12 August    
How can you handle the process of falling asleep and waking up in a conscious way? You can do this, once you are alone again, by looking back at the moments of the reunion and preparing subsequently for the next encounter. While looking back you are catching up again with yourself. This waking up you can strengthen by applying the review technique to the time the reunion that took place. The review technique consists here of three layers. The first layer is the sphere of the actual presentation; what did everybody exactly say?  As the second layer you look at the intentions: what did everybody do, but foremost, what did they express by way of will impulses? The first layer is the question: what did I feel? Where did I feel a warming up to, where did I feel icy, where was I touched? 

This exercise consists of the control of thinking, willing and feeling, combined with the review technique. In a community you can focus the review technique especially on the willing, on the will expressions of the other.  You can plan with the intention of working in with the wills intention of the other to help that this is realized. Such an inner attitude facilitates community formation.  

13 August – just a small piece tonight (almost end of chapter)

Also ‘falling asleep’, reaching out to other members of the group can be exercised in the actual situation. The harder you find it to get along with the other, all the more meaningful it is to do this. In a group there can be people who are if it were locked up in certain parts of their being. Such people often show predictable reactions in given situations. Normally such a reaction calls up negative feelings; for the very reason that it is difficult to meet part of the other where that person has no grip on and which he therefore cannot develop. Only when you can find something apart from this seemingly unchangeable spot where he or she shows a special quality, will you be able to carry and accept the negative (positivism). By relating to something that somebody does have, you can fall asleep with regard to the other. The other can then wake up, grow and express him or herself. This growth force can spread itself than often over other fixed spots in his being as

The open minded exercise immediately connects to this. In the relationship  with an other person having an open mind signifies that there are qualities hidden within the other which you have not yet noticed.  In The road to higher worlds the open mindedness exercise is called confidence. When having confidence in somebody is ended, this can have a damaging effect on that person’s further development. The reverse applies at least as strongly. What the sun is for a plant, is for a person the confidence placed in him or her by another person. Having confidence in each other is for a community an essential condition. In being positive and having an open mind you exercise the ability to open yourself for the other members of the community. Like doing the review exercise in our thinking, feeling and willing can bring about the ‘aftercare’ of a gathering, positivity and having an open mind can contribute to preparing for the next gathering of the same people. 

16 August (178)

Rudolf Steiner has in the course of the years addressed the exercises of the six fold path in different ways. He spoke mostly of the ‘six characteristics’ or ‘virtues’ which must form the fundament of every spiritually oriented schooling. By doing the exercises you gradually gain ground under your feet which you can stand on to work at further inner development. That is why they can virtually be called basic exercises. It goes without saying that the exercises also without further spiritual schooling have their value for life.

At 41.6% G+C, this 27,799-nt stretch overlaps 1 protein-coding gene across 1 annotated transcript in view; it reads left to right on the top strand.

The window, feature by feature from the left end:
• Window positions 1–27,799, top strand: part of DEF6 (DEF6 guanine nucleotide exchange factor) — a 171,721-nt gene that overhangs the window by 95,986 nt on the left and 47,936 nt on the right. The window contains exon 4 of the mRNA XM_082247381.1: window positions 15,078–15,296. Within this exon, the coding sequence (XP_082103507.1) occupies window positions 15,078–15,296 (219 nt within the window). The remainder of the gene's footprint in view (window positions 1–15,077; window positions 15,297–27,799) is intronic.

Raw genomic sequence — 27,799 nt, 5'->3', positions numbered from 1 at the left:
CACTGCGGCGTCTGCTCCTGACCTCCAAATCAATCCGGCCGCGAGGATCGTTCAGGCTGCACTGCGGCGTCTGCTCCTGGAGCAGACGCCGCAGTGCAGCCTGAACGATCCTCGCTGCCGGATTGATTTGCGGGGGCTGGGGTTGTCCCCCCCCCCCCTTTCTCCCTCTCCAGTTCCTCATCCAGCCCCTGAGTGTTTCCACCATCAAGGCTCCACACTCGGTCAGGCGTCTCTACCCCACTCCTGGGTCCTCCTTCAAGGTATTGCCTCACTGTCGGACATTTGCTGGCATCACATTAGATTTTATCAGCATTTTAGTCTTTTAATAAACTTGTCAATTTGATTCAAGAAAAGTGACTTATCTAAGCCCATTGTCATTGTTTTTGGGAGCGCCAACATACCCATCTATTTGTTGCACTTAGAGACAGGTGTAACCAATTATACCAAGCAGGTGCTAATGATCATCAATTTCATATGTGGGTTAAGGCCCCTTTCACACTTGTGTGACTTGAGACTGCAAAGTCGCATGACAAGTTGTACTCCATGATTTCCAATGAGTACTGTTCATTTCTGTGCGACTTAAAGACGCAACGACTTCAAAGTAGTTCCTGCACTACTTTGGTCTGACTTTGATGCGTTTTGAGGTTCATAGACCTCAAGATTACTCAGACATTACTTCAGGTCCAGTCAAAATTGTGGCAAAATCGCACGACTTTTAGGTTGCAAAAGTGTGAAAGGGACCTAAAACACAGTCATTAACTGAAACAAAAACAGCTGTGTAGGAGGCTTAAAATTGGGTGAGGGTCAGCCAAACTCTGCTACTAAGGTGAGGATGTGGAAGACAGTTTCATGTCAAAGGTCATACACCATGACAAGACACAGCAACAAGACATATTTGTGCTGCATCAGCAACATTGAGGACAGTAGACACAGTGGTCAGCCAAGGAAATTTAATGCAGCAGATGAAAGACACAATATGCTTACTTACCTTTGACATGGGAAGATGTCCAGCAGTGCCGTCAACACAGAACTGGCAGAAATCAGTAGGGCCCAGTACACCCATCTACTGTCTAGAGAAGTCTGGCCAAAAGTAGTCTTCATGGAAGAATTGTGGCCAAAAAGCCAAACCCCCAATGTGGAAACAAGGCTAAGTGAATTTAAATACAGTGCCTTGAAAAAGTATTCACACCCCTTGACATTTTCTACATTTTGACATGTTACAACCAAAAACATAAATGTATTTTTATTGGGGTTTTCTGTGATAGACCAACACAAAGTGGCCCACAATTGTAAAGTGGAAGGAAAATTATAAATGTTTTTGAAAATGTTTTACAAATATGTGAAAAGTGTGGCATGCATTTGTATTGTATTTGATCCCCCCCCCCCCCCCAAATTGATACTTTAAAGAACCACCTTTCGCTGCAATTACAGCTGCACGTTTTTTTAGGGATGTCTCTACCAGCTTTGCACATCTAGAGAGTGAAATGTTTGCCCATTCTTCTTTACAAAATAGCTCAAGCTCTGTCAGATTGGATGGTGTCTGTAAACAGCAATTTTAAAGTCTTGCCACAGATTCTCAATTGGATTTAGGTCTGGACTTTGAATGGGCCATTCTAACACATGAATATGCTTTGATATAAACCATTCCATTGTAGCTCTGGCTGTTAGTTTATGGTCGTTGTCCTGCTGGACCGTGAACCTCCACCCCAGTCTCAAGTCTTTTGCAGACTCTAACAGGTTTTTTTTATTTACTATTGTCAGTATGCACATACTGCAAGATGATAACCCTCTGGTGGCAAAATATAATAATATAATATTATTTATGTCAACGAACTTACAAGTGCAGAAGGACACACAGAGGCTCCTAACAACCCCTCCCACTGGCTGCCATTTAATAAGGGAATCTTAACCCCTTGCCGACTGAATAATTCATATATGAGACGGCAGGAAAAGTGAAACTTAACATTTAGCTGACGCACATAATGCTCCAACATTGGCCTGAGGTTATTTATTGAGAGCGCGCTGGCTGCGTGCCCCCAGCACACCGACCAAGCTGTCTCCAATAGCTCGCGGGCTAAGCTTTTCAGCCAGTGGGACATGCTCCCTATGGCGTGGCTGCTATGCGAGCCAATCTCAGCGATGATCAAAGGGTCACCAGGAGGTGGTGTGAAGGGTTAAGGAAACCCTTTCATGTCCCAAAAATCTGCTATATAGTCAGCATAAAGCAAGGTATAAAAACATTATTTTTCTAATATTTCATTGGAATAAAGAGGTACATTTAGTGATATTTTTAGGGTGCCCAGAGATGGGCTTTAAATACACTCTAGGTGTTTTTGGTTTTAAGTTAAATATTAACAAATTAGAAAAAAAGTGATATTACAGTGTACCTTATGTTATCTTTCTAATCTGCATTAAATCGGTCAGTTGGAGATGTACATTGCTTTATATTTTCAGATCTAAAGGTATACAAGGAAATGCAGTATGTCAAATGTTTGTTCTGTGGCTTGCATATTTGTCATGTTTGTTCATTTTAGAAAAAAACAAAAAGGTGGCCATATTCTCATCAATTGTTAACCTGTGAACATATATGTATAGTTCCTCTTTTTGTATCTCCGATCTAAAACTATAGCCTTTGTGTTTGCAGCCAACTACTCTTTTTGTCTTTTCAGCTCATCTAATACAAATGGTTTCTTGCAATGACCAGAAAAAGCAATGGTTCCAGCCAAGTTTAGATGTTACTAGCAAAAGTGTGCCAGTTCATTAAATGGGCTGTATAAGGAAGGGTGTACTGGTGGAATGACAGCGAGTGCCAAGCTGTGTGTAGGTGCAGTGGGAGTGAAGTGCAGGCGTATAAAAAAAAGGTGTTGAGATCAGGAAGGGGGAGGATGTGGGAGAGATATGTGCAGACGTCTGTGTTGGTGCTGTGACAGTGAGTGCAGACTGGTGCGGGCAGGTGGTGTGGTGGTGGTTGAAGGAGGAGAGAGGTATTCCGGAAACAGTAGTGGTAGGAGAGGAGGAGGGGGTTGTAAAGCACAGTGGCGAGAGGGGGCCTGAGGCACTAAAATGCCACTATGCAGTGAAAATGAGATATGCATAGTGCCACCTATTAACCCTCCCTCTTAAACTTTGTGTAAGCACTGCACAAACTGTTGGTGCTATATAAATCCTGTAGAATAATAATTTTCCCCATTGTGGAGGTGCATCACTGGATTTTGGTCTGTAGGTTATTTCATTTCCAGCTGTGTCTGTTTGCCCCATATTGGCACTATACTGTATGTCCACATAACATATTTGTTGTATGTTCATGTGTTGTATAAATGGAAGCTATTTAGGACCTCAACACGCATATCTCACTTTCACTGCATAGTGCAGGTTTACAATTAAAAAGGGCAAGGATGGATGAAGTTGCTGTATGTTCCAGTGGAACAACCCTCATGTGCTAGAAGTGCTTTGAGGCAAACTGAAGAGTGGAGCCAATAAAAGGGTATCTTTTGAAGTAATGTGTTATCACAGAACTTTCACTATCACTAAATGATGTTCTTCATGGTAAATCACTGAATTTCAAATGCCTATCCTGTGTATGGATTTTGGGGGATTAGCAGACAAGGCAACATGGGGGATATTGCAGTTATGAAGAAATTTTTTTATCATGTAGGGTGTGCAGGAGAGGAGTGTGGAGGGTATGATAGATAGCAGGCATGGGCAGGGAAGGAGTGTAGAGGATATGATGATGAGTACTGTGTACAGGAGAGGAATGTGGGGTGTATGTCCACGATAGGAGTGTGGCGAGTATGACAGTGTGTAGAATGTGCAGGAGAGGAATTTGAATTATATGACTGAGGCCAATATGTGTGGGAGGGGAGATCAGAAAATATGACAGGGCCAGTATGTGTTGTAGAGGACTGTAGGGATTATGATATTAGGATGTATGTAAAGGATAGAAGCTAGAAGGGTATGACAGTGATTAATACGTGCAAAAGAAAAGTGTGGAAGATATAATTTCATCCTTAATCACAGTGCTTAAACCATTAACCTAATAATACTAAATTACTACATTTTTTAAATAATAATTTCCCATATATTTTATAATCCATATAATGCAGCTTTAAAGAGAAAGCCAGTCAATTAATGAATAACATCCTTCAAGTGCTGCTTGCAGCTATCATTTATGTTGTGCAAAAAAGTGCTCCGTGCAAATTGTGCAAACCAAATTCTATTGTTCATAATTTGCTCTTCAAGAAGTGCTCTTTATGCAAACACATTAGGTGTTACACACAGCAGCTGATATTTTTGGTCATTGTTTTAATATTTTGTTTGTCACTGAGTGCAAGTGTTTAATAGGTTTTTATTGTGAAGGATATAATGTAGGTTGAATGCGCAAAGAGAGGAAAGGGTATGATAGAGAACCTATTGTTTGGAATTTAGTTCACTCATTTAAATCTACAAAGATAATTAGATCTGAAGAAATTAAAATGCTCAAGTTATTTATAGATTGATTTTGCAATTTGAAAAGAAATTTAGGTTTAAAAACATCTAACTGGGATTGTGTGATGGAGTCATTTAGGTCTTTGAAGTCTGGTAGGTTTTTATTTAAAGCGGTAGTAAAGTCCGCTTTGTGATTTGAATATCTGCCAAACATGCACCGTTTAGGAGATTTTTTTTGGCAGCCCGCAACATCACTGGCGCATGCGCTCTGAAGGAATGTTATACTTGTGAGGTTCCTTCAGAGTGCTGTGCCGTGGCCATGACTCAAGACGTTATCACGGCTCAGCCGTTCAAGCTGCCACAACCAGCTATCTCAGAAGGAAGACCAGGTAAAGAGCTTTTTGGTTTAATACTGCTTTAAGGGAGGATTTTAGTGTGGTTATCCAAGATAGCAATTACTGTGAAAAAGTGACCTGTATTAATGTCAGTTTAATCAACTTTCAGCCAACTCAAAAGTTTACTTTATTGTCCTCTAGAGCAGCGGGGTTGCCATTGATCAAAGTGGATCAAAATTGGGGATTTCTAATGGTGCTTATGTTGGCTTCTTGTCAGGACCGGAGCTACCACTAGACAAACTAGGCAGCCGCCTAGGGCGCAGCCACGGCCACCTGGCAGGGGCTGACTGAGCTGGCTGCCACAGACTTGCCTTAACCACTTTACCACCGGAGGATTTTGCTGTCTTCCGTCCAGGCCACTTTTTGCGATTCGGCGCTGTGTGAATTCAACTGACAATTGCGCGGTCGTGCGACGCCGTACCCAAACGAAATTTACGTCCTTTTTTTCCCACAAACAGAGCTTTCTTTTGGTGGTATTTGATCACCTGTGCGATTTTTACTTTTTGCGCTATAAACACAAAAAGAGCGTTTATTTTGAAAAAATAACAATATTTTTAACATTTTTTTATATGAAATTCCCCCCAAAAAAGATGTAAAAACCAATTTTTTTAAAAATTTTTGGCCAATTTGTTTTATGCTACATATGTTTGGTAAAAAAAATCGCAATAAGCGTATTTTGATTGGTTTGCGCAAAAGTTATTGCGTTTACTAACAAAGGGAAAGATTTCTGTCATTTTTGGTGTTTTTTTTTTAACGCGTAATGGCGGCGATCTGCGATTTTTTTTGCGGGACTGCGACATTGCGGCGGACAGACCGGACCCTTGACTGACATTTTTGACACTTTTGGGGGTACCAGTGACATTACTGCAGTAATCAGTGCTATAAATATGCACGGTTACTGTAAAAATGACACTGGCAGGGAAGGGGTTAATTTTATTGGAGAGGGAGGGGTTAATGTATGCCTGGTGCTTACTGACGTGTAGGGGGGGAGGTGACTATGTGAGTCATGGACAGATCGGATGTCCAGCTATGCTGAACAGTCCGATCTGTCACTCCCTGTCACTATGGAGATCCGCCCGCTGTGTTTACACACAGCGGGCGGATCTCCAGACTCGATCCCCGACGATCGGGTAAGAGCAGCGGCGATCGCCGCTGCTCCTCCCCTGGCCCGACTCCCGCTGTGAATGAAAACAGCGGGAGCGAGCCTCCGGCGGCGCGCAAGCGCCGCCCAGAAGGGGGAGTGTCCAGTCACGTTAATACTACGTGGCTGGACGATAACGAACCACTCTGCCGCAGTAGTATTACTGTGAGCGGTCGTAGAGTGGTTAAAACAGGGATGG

It is interesting that Rudolf Steiner describes the basic exercises not just as preparatory for the schooling road, but also as accompanying and supporting measures while going this road. In this sense the word ‘Nebenübungen’ whereby he sometimes refers to this group of exercises is fitting well. The ‘Nebenübungen’ or parallel exercises, the word says it already, have their place adjacent  to the main exercises: the meditations which lead to the perception of metaphysical realities. Why is that so?  

17 August (272) 
The schooling road is not without problems or dangers. This is what Rudolf Steiner was hinting at when he wrote: ‘…the essential does not lie in one truth, but in the joint sound made by all truths. Who want to exercise, must give serious thought to this. An exercise can be well understood and well carried out; despite this it can have an adverse effect when it is not supplemented by another exercise, which lifts the one-sidedness of the first and brings harmony in the soul’.                                                                                                                   

The main exercises, the meditations, serve the purpose to make the soul independent of the body, in such a way that the soul can relate to the metaphysical world outside you. In other words it has an ‘excarnating’ effect. This brings problems with it. A danger if for instance that without being aware of this you estrange from daily life and qualities surface in your soul which distance you from other people, like vanity, dominance, egoism and untruthfulness. These negative motions of the soul can arise from the depth of your being if you are not completely present. The meditations aim at a body free consciousness: you excarnatie without losing your consciousness. The ‘Nebenübungen’ have a complementing, incarnating effect and repair thereby a healthy balance. Because when you do these exercises you continually must be fully present with your soul in the concrete earthy situation. Controlling thinking, the first exercise, focuses at earthy objects. The following exercise, controlling the will, is concerned with physical actions. Equanimity in the world of feeling, positivity and having an open mind are all being tested in situations in daily life.